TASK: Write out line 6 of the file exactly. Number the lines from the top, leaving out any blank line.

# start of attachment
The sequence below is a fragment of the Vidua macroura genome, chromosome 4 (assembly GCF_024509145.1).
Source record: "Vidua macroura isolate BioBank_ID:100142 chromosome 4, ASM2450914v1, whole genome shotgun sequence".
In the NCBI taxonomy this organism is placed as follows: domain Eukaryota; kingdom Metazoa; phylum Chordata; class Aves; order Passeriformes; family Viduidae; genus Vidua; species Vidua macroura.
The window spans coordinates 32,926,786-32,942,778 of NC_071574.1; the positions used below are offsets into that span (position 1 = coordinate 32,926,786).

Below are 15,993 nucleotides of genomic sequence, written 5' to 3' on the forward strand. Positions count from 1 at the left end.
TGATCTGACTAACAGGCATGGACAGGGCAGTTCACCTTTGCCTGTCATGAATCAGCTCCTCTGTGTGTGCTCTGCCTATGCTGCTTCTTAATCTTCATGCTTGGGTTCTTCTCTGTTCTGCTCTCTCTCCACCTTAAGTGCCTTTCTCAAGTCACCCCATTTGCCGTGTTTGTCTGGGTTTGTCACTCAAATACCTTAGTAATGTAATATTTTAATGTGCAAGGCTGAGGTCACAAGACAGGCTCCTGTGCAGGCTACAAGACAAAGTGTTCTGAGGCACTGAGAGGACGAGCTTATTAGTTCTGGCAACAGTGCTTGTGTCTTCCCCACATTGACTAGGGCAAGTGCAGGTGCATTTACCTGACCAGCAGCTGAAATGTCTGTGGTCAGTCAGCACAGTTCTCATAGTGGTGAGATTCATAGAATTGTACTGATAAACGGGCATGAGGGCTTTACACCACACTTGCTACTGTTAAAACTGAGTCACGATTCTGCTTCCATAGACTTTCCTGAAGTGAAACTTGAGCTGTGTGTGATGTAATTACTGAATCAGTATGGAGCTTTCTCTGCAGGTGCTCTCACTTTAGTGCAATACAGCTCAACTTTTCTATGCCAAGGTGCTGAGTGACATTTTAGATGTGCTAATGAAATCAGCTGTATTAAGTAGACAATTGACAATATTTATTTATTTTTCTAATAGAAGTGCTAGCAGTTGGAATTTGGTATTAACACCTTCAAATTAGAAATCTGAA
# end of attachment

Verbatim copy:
TGATCTGACTAACAGGCATGGACAGGGCAGTTCACCTTTGCCTGTCATGAATCAGCTCCTCTGTGTGTGCTCTGCCTATGCTGCTTCTTAATCTTCATGCTTGGGTTCTTCTCTGTTCTGCTCTCTCTCCACCTTAAGTGCCTTTCTCAAGTCACCCCATTTGCCGTGTTTGTCTGGGTTTGTCACTCAAATACCTTAGTAATGTAATATTTTAATGTGCAAGGCTGAGGTCACAAGACAGGCTCCTGTGCAGGCTACAAGACAAAGTGTTCTGAGGCACTGAGAGGACGAGCTTATTAGTTCTGGCAACAGTGCTTGTGTCTTCCCCACATTGACTAGGGCAAGTGCAGGTGCATTTACCTGACCAGCAGCTGAAATGTCTGTGGTCAGTCAGCACAGTTCTCATAGTGGTGAGATTCATAGAATTGTACTGATAAACGGGCATGAGGGCTTTACACCACACTTGCTACTGTTAAAACTGAGTCACGATTCTGCTTCCATAGACTTTCCTGAAGTGAAACTTGAGCTGTGTGTGATGTAATTACTGAATCAGTATGGAGCTTTCTCTGCAGGTGCTCTCACTTTAGTGCAATACAGCTCAACTTTTCTATGCCAAGGTGCTGAGTGACATTTTAGATGTGCTAATGAAATCAGCTGTATTAAGTAGACAATTGACAATATTTATTTATTTTTCTAATAGAAGTGCTAGCAGTTGGAATTTGGTATTAACACCTTCAAATTAGAAATCTGAA